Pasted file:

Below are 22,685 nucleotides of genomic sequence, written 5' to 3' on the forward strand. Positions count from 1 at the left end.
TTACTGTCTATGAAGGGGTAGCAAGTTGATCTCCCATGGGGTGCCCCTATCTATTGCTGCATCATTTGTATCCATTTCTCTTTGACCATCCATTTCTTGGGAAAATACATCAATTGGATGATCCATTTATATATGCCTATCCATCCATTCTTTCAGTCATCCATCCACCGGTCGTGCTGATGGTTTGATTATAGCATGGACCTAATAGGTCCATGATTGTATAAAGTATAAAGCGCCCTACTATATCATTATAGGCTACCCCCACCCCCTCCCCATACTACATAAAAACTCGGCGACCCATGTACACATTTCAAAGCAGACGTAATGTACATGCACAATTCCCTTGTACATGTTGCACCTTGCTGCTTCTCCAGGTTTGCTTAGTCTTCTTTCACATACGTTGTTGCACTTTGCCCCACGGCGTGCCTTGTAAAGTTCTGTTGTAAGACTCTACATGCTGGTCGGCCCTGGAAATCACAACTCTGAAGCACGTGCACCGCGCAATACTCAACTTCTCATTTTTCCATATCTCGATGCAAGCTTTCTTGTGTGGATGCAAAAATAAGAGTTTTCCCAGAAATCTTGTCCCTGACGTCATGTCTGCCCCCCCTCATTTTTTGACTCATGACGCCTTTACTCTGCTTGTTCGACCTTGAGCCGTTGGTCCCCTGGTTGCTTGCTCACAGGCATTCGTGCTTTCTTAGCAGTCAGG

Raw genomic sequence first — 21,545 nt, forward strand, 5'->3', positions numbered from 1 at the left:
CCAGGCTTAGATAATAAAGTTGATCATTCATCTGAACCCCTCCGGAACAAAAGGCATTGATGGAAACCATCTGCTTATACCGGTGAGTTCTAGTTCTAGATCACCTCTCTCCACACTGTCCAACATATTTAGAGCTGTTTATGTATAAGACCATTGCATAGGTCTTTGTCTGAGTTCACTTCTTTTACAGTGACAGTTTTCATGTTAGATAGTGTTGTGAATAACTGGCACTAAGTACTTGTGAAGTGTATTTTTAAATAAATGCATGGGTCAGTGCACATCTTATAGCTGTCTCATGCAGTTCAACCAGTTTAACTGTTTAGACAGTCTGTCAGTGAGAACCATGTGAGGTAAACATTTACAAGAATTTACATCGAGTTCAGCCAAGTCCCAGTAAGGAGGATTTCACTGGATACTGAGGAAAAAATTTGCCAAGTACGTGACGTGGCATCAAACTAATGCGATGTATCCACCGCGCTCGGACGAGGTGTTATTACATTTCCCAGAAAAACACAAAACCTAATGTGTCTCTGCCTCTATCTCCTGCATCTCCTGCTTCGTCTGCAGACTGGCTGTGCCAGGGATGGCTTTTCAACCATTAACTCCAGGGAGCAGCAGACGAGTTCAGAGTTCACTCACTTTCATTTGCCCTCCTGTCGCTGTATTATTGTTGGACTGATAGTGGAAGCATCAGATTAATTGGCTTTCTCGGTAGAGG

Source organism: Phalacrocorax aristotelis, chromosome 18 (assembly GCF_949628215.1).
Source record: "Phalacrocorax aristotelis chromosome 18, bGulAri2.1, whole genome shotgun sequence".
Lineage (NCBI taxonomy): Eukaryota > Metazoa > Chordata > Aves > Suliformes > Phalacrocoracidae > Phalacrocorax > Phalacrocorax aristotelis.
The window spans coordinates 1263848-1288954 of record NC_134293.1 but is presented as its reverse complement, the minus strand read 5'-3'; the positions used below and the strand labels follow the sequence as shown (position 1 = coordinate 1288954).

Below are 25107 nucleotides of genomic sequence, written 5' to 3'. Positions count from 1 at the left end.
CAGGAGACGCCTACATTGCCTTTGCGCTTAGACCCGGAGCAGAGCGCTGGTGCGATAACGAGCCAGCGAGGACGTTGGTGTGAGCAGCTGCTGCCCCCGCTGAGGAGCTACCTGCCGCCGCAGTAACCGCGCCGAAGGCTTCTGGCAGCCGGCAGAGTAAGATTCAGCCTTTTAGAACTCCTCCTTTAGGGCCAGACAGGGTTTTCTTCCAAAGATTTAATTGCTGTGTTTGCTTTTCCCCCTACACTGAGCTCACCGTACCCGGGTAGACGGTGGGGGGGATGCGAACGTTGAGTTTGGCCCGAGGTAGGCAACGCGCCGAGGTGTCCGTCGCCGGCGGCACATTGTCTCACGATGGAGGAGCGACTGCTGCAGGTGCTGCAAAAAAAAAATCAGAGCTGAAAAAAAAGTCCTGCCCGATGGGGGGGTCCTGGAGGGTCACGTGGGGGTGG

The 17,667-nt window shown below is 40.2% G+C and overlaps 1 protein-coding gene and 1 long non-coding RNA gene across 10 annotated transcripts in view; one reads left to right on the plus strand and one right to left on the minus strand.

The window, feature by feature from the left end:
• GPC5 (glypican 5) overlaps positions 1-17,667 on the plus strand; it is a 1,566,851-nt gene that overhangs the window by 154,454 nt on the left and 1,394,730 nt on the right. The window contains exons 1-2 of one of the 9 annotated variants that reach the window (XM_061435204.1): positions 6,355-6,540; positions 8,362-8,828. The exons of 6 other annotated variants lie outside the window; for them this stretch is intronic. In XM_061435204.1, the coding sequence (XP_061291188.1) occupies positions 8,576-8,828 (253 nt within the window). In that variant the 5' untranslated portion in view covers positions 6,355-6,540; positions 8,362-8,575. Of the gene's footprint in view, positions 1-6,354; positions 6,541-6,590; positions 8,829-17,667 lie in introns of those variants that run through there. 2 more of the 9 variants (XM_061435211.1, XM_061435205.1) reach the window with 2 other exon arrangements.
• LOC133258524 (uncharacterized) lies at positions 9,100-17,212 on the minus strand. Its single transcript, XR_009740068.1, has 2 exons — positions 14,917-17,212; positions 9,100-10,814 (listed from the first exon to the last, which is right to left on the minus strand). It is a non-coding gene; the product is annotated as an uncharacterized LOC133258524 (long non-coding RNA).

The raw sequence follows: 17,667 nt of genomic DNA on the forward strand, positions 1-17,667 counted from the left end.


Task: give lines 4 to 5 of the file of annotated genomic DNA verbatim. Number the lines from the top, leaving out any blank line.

CCAGGCTTAGATAATAAAGTTGATCATTCATCTGAACCCCTCCGGAACAAAAGGCATTGATGGAAACCATCTGCTTATACCGGTGAGTTCTAGTTCTAGATCACCTCTCTCCACACTGTCCAACATATTTAGAGCTGTTTATGTATAAGACCATTGCATAGGTCTTTGTCTGAGTTCACTTCTTTTACAGTGACAGTTTTCATGTTAGATAGTGTTGTGAATAACTGGCACTAAGTACTTGTGAAGTGTATTTTTAAATAAATGCATGGGTCAGTGCACATCTTATAGCTGTCTCATGCAGTTCAACCAGTTTAACTGTTTAGACAGTCTGTCAGTGAGAACCATGTGAGGTAAACATTTACAAGAATTTACATCGAGTTCAGCCAAGTCCCAGTAAGGAGGATTTCACTGGATACTGAGGAAAAAATTTGCCAAGTACGTGACGTGGCATCAAACTAATGCGATGTATCCACCGCGCTCGGACGAGGTGTTATTACATTTCCCAGAAAAACACAAAACCTAATGTGTCTCTGCCTCTATCTCCTGCATCTCCTGCTTCGTCTGCAGACTGGCTGTGCCAGGGATGGCTTTTCAACCATTAACTCCAGGGAGCAGCAGACGAGTTCAGAGTTCACTCACTTTCATTTGCCCTCCTGTCGCTGTATTATTGTTGGACTGATAGTGGAAGCATCAGATTAATTGGCTTTCTCGGTAGAGG

Source organism: Phalacrocorax aristotelis, chromosome 18 (assembly GCF_949628215.1).